Better Buildings Challenge encourages institutions to pursue Retro-Commissioning
Aug 26, 2013

The Better Buildings Challenge was launched by President Obama in 2011 with the goal of improving the energy efficiency of commercial buildings, institutional buildings, and industrial plants throughout America by at least 20 percent by the year 2020.

By going through a massive Retro-Commissioning process, organizations that participate in the challenge will assess their current building portfolios for energy efficiency, implement a plan to begin energy conservation, and report results that validate their successes from an energy savings standpoint.

Currently, the United States uses approximately $200 billion in energy every year and generates a significant amount of carbon dioxide (CO2) emissions. In addition to saving on energy costs and reducing the amount of CO2 emissions, the Retro-Commissioning projects could result in a near $100 billion investment opportunity, which will lead to the creation of tens of thousands of new jobs for unemployed Americans.

Since the 2011 launch of the Better Buildings Challenge, over 110 organizations have taken the initiative to participate in the challenge and work together on developing energy efficiency strategies. The Department of Energy (DOE) has also stepped up to assist the organizations that participate in the challenge by providing energy efficient models and technical expertise in regards to plans for Retro-Commissioning. Additionally, the DOE is connecting organizations with financial institutions that can help them meet energy pledges, and is publicly recognizing those that are achieving energy savings and success through their new energy-efficient solutions.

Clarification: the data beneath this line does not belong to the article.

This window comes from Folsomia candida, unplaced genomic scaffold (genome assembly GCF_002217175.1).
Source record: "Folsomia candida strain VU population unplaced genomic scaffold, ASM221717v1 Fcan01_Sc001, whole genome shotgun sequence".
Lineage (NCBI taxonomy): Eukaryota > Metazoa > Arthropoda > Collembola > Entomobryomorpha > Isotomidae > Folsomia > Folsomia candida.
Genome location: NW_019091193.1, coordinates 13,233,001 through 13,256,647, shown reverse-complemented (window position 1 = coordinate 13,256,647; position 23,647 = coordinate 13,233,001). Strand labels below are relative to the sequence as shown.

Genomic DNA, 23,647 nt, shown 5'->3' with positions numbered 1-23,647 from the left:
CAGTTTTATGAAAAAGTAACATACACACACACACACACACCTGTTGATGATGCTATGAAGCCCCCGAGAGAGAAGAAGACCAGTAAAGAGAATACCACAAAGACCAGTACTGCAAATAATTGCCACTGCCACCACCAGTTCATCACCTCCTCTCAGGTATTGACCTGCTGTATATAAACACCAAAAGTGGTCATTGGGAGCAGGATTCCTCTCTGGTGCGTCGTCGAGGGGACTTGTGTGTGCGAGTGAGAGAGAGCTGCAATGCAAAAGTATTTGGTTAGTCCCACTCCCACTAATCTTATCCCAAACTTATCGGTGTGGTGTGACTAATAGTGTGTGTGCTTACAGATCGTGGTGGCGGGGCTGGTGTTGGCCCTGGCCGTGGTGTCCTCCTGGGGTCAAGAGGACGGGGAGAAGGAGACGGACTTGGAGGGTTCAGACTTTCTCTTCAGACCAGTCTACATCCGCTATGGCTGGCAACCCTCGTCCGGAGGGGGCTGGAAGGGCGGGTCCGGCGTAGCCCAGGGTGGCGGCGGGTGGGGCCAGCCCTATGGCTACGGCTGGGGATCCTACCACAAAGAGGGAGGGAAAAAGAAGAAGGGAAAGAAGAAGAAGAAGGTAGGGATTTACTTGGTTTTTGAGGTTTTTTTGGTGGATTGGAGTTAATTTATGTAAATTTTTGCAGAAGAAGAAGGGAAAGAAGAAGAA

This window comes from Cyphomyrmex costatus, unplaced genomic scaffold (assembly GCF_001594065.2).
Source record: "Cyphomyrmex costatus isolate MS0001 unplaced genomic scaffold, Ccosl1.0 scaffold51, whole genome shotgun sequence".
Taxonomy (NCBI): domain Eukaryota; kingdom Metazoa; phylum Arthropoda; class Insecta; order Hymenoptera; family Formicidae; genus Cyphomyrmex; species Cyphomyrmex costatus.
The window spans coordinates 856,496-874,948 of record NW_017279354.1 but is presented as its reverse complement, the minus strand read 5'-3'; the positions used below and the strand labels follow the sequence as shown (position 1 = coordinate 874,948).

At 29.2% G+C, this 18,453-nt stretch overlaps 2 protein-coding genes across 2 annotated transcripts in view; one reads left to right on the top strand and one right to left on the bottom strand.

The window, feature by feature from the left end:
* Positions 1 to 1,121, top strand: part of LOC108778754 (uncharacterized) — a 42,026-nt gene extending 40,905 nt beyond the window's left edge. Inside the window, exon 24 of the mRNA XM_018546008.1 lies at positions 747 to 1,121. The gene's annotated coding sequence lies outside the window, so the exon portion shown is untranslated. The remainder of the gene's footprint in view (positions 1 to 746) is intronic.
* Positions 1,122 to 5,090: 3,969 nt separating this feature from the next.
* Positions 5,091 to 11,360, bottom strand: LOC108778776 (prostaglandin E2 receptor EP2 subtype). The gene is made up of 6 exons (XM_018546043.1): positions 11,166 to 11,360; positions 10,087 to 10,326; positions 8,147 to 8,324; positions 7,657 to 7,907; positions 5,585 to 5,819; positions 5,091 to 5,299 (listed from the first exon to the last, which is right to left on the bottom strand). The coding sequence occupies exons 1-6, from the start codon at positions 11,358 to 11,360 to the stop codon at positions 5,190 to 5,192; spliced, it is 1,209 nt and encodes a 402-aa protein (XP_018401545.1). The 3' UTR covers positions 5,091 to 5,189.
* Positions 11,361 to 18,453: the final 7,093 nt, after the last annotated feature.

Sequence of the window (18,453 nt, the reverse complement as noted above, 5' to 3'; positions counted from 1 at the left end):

So far, a number of organizations that have decided to participate in the Better Buildings Challenge have began to demonstrate success with their Retro-Commissioning projects. HEI Hotels, which is made up of luxury hotel chains such as Marriott, Hilton, Sheraton, and more, have already implemented changes that will allow them to reduce total energy use by 20 percent before the year 2020. The City of Atlanta has already began to restructure and upgrade their entire 400-block downtown area for improved energy efficiency. Lastly, Alcoa, which is a world leader in the production of aluminum, is in the process of constructing a new 35,000-square-foot building that promises a 25 percent reduction in energy use through a new recycling and casting process.

For some information on how Retro-Commissioning can result in massive energy savings, contact sys-tek today. Sys-tek specializes in commissioning and Retro-Commissioning services and will work with you on developing and implementing a new energy-efficient plan for your building.